Techniques are described herein for enabling administrators of teams that use a particular service to specify which sign-on options, of multiple possible sign-on options, are assigned to the members of the teams to which the administrators belong. For example, an administrator may assign a first sign-on option, which only allows users to use native authentication, to one set of members of the team. At the same time, the administrator may assign a second sign-on option, which only allows users to use third-party single-sign-on authentication, to another set of members of the same team. A third sign-on option may allow users to use either native authentication or third-party single-sign-on authentication. Techniques are also provided to make the sign-on assignments based on each member's role, and to test single-sign on with the service using a tool provided by the service provider.

Teams

Within many services, users are grouped into user groups. Such user groups are referred to herein as “teams”. Single teams may, for example, include all users the service that belong to a particular company. On the other hand, users from a single company may be divided into multiple teams. Typically, each team will have one or more members that have been designated to be “administrators” for the team. Services often make available to administrators tools that are not made available to other members of the team. According to embodiments that shall be described hereafter, those administrator tools may include tools that relate to how members of the team log on to the service.

Sign-Options

According to one embodiment, a service makes available to team administrators a tool that allows the administrators to specify how members of their team are permitted to authenticate. For example, in one embodiment, the administrator can specify any one of:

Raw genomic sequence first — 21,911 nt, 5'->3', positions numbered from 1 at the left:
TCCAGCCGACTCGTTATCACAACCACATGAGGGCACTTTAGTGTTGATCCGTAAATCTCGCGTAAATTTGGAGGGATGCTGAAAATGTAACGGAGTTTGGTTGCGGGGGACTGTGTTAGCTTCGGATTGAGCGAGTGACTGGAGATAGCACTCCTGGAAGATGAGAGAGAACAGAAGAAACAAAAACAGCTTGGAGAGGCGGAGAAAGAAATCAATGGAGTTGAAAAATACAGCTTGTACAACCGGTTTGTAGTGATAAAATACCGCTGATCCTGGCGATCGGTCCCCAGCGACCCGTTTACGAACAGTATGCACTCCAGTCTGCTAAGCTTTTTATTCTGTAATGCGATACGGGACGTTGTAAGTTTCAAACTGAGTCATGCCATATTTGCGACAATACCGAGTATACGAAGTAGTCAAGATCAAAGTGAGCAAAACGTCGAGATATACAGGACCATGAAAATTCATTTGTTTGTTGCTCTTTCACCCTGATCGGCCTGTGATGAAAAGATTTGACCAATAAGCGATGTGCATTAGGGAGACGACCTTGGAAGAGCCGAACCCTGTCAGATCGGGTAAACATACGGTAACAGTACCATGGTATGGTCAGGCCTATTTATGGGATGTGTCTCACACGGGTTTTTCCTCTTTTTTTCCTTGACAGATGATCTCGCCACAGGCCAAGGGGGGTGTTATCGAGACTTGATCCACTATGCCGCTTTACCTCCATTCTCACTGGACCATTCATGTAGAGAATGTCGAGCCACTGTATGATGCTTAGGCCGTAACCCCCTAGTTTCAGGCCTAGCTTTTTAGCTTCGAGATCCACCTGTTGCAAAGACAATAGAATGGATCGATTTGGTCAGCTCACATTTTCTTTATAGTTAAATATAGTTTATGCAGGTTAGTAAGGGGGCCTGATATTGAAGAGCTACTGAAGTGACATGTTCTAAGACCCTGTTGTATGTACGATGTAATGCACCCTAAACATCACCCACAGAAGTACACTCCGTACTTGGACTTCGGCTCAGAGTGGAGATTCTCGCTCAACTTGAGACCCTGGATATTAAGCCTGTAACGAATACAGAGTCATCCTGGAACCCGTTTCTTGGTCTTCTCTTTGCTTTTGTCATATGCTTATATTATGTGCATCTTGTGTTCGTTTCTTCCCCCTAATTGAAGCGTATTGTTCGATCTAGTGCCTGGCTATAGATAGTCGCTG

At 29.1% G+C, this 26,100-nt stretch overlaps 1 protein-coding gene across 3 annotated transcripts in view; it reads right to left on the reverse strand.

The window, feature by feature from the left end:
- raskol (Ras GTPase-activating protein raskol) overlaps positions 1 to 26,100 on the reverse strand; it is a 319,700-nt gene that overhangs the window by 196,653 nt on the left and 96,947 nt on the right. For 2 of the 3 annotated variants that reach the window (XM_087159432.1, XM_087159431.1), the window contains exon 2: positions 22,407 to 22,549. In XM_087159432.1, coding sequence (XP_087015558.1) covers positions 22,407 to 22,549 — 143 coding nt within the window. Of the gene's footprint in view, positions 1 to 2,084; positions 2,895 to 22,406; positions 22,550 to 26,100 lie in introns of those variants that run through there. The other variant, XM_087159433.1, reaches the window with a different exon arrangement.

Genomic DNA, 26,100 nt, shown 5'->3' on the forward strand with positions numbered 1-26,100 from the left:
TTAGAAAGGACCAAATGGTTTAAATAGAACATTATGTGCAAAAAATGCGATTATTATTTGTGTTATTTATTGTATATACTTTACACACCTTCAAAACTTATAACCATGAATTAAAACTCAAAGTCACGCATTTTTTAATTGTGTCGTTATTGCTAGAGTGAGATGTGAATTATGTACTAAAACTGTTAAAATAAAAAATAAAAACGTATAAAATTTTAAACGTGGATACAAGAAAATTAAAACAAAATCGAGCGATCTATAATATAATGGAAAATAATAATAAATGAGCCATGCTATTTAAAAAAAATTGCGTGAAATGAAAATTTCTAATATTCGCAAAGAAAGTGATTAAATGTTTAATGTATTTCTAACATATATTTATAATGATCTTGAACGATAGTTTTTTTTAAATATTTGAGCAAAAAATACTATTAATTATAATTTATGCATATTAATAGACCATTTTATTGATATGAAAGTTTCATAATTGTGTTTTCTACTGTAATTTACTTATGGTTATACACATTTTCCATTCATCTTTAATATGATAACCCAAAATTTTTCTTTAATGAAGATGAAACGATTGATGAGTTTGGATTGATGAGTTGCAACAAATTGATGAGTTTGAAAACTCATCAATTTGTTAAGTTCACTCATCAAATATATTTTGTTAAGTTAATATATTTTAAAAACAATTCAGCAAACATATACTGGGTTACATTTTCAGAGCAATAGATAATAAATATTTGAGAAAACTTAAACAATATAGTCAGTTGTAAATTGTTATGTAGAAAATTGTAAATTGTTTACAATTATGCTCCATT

• only accept native authentication
    • only accept single-sign-on authentication
    • accept either single-sign-on or native authentication

In one embodiment, administrators may manually specify the sign-on option for each member of the team. For example, assume that a team includes members A-E. An administrator may specify that members A, B, and C must use native authentication, member D must user single-sign-on authentication, and member E can use either.

Alternatively, each user may be associated with a specific role, and the sign-on options may be assigned on a role-by-role basis. For example, members A, B and C may have the role “in-company team member”, member D may have the role “outside consultant”, and member E may be the “administrator”. Based on this role assignment, the administrator may assign the “single-sign-on only” option to “in-company team members”, the “native only” option to “outside consultants”, and the “either/or” option to “administrators”.

Referring to FIG. 1, it is a flowchart illustrating steps performed by a service that supports both third-party single-sign-on authentication and native authentication, according to one embodiment. At step 100, the service receives a request for service from a particular user. At step 102, the service asks the user for a user-id (assuming that the user-id was not provided in the initial request).

At step 104, the service locates the profile associated with the user-id provided by the user. From the profile, the service determines the sign-on option specified for the user. As mentioned above, the sign-on option for a user may have been directly selected by the administrator of the team to which the user belongs, or may have been assigned to a role by the administrator. In the case where the sign-on option is assigned to a role, step 104 may involve determining the role associated with the user, and then determining the sign-on option that the administrator assigned to that role.

At step 106, control branches based on the sign-on option of the user. In the case of native-only, control passes to step 108 and the service requests the user's password (if not already provided). At step 112, the service uses its native authentication system to perform authentication based on the provided username/password combination.